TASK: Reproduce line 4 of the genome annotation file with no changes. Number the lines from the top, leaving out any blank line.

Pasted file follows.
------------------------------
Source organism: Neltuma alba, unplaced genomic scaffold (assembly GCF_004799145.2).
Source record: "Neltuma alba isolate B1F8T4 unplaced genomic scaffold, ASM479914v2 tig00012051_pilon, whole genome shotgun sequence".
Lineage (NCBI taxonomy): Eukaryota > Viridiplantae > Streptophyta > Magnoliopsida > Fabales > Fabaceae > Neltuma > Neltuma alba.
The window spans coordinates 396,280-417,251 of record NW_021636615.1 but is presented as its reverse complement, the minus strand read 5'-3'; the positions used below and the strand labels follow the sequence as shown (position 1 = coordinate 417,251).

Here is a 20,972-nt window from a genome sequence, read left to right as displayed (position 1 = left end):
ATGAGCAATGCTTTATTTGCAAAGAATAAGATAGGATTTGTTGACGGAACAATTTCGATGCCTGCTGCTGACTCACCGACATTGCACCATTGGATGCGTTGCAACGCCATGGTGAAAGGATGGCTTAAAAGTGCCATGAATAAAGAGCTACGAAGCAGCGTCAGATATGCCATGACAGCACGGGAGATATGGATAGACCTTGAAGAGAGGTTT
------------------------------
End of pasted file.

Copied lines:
The window spans coordinates 396,280-417,251 of record NW_021636615.1 but is presented as its reverse complement, the minus strand read 5'-3'; the positions used below and the strand labels follow the sequence as shown (position 1 = coordinate 417,251).